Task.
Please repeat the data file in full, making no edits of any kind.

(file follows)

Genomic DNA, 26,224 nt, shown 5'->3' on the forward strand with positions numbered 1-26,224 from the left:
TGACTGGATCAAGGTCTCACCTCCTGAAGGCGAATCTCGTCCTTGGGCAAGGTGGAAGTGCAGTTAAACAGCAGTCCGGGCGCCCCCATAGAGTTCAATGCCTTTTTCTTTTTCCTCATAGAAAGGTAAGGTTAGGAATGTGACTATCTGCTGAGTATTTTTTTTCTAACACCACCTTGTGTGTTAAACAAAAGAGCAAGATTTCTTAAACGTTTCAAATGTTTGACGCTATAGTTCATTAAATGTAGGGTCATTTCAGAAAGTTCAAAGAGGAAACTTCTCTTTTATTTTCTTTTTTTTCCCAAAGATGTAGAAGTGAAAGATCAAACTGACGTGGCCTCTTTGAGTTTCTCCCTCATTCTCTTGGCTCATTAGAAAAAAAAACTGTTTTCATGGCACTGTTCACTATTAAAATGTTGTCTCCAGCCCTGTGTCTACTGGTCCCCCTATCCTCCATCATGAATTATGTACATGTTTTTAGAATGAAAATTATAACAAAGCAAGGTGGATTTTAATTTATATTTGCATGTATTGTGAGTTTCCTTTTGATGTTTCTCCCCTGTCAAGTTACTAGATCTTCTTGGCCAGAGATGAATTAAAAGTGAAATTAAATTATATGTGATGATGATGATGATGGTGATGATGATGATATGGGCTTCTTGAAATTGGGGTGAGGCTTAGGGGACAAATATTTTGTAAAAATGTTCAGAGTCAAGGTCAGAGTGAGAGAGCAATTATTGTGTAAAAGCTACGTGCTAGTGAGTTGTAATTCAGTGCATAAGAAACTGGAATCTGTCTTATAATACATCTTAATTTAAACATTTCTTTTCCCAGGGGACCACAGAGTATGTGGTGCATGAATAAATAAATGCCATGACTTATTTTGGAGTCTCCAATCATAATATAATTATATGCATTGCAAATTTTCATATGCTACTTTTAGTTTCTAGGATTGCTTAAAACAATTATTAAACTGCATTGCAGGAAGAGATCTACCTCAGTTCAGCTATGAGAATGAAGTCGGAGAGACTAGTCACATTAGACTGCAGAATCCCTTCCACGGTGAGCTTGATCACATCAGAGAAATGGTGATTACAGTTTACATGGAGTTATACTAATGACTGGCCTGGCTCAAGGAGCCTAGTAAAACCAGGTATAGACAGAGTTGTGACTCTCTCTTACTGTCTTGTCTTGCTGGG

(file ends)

Genomic DNA, 26,224 nt, shown 5'->3' on the forward strand with positions numbered 1-26,224 from the left:
TGACTGGATCAAGGTCTCACCTCCTGAAGGCGAATCTCGTCCTTGGGCAAGGTGGAAGTGCAGTTAAACAGCAGTCCGGGCGCCCCCATAGAGTTCAATGCCTTTTTCTTTTTCCTCATAGAAAGGTAAGGTTAGGAATGTGACTATCTGCTGAGTATTTTTTTTCTAACACCACCTTGTGTGTTAAACAAAAGAGCAAGATTTCTTAAACGTTTCAAATGTTTGACGCTATAGTTCATTAAATGTAGGGTCATTTCAGAAAGTTCAAAGAGGAAACTTCTCTTTTATTTTCTTTTTTTTCCCAAAGATGTAGAAGTGAAAGATCAAACTGACGTGGCCTCTTTGAGTTTCTCCCTCATTCTCTTGGCTCATTAGAAAAAAAAACTGTTTTCATGGCACTGTTCACTATTAAAATGTTGTCTCCAGCCCTGTGTCTACTGGTCCCCCTATCCTCCATCATGAATTATGTACATGTTTTTAGAATGAAAATTATAACAAAGCAAGGTGGATTTTAATTTATATTTGCATGTATTGTGAGTTTCCTTTTGATGTTTCTCCCCTGTCAAGTTACTAGATCTTCTTGGCCAGAGATGAATTAAAAGTGAAATTAAATTATATGTGATGATGATGATGATGGTGATGATGATGATATGGGCTTCTTGAAATTGGGGTGAGGCTTAGGGGACAAATATTTTGTAAAAATGTTCAGAGTCAAGGTCAGAGTGAGAGAGCAATTATTGTGTAAAAGCTACGTGCTAGTGAGTTGTAATTCAGTGCATAAGAAACTGGAATCTGTCTTATAATACATCTTAATTTAAACATTTCTTTTCCCAGGGGACCACAGAGTATGTGGTGCATGAATAAATAAATGCCATGACTTATTTTGGAGTCTCCAATCATAATATAATTATATGCATTGCAAATTTTCATATGCTACTTTTAGTTTCTAGGATTGCTTAAAACAATTATTAAACTGCATTGCAGGAAGAGATCTACCTCAGTTCAGCTATGAGAATGAAGTCGGAGAGACTAGTCACATTAGACTGCAGAATCCCTTCCACGGTGAGCTTGATCACATCAGAGAAATGGTGATTACAGTTTACATGGAGTTATACTAATGACTGGCCTGGCTCAAGGAGCCTAGTAAAACCAGGTATAGACAGAGTTGTGACTCTCTCTTACTGTCTTGTCTTGCTGGG